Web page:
In Part 1 of our 3D Performance with Oblivion
series of articles, we took a look at Oblivion’s performance with the latest high-end graphics cards and found that ATI’s Radeon X1900 XTX card delivered the best overall performance in Bethesda’s latest RPG. In Part 2
, NVIDIA closed in on ATI – the margins between the top performers from each manufacturer were much closer – but the Radeon X1800 GTO still came out ahead due in large part to its performance in our foliage demo testing. If you recall, the foliage area is the most graphically-intensive section that we test with. It consists of our character walking through a forest with lots of trees and thick, tall foliage and other vegetation which sways in different directions with the wind. In our testing so far we’ve found that ATI’s Radeon X1K series cards tend to handle perform in this area better than NVIDIA’s latest GeForce boards, in contrast the GeForce cards run a little more competitively with the ATI Radeon cards in our indoors testing.
That’s a quick summary of what we’ve learned so far. Up for today we’re going to be taking a look at how big of a role the CPU plays on Oblivion performance. Bethesda has claimed that Oblivion takes advantage of today’s latest dual-core processors, making it one of the first games on the market to take advantage of this feature out-of-the-box, no patches are necessary. We were curious to see how much of an impact dual-core CPUs have on performance, if any. In addition, we’ve also run CPU scaling tests over a wide range of clock speeds, as well as L2 cache tests, to see how much of a performance improvement processors with a larger 1MB L2 cache has on performance.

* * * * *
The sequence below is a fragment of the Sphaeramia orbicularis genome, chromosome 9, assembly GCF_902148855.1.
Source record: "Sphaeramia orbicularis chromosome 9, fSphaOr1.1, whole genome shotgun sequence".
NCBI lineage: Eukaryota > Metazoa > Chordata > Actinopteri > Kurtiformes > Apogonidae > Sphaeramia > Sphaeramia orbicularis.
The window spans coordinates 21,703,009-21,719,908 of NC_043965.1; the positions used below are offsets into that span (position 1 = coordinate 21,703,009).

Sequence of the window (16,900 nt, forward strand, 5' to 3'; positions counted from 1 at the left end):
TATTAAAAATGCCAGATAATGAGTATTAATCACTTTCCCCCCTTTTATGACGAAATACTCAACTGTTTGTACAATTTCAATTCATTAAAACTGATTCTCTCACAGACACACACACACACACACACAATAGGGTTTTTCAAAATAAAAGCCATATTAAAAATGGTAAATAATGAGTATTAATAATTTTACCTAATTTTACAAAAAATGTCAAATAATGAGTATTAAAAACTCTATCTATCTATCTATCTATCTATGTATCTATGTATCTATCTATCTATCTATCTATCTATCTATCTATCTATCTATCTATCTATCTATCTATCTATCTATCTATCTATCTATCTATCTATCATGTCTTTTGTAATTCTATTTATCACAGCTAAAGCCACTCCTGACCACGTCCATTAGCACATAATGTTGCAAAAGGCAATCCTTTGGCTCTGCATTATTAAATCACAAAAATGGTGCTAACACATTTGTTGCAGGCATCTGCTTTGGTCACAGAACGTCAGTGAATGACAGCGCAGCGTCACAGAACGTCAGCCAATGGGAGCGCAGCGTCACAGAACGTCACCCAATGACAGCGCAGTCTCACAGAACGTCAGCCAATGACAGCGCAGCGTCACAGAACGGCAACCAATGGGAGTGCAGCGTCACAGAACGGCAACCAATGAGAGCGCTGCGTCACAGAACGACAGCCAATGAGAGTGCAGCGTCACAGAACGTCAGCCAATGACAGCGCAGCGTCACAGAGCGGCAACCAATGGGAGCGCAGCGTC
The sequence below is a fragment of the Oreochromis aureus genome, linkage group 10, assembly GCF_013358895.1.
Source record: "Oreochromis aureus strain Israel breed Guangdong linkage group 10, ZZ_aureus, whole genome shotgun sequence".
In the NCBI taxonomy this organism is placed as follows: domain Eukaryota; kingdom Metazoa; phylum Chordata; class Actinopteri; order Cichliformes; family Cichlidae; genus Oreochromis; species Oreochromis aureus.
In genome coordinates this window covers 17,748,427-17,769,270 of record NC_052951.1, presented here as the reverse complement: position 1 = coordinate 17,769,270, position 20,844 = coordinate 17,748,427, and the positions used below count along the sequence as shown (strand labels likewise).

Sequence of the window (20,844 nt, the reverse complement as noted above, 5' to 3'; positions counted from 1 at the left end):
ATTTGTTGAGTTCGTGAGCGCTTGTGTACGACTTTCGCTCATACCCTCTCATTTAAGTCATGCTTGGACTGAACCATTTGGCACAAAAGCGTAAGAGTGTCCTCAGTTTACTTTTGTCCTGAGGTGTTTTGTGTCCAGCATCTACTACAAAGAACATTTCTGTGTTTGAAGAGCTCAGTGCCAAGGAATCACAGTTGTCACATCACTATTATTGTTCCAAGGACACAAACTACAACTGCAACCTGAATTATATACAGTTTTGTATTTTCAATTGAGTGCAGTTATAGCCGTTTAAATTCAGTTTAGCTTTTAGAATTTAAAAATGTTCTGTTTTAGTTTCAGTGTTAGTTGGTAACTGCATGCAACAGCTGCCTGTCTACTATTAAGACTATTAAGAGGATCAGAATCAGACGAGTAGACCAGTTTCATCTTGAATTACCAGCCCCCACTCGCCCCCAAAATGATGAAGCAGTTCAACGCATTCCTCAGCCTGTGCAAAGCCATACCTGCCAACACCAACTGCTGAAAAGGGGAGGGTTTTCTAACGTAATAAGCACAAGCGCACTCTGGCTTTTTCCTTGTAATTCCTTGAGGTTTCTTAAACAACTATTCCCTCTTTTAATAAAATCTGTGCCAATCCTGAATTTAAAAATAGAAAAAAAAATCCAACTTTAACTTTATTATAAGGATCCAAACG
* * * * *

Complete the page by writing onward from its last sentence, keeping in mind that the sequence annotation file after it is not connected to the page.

One area where this article is a little different than the others is in its scope. Whereas the previous two articles were more like shootouts with ATI and NVIDIA going head-to-head, in this article we’re going to attempt to provide more of a guide to help you determine what type of processor you should be looking for. To keep this simple, we’ve decided to stick solely with AMD’s Athlon 64 line of CPUs. Why AMD over Intel? Since their introduction, AMD’s Athlon 64 CPUs have been a huge hit with gamers due to their superior performance and competitive pricing; AMD’s Athlon 64 CPUs also tend to run cooler than competing Intel processors. As a result, most gamers in the market to upgrade have been plucking up AMD CPUs: for most it’s not a question of which CPU they should get AMD or Intel, but which AMD CPU to buy? Hopefully this article will help answer some of those questions.
Before we get started on the benchmarks though, we’d like to provide a quick refresher for those who may not have the feature set of AMD’s current CPU lineup memorized. As you look over the benchmarks on the following pages, those of you who aren’t as well-versed in AMD’s model number methodology may want to flip back to this chart for reference:
|AMD Socket 939 CPU Comparison|
|Model Number||Frequency||L2 Cache Size|
|X2 4800+||2.4GHz||1MB per core|
|X2 4600+||2.4GHz||512KB per core|
|X2 4400+||2.2GHz||1MB per core|
|X2 4200+||2.2GHz||512KB per core|
|X2 3800+||2.0Ghz||512KB per core|
|FX-60||2.6GHz||1MB per core|
|Opteron 165||1.8GHz||1MB per core|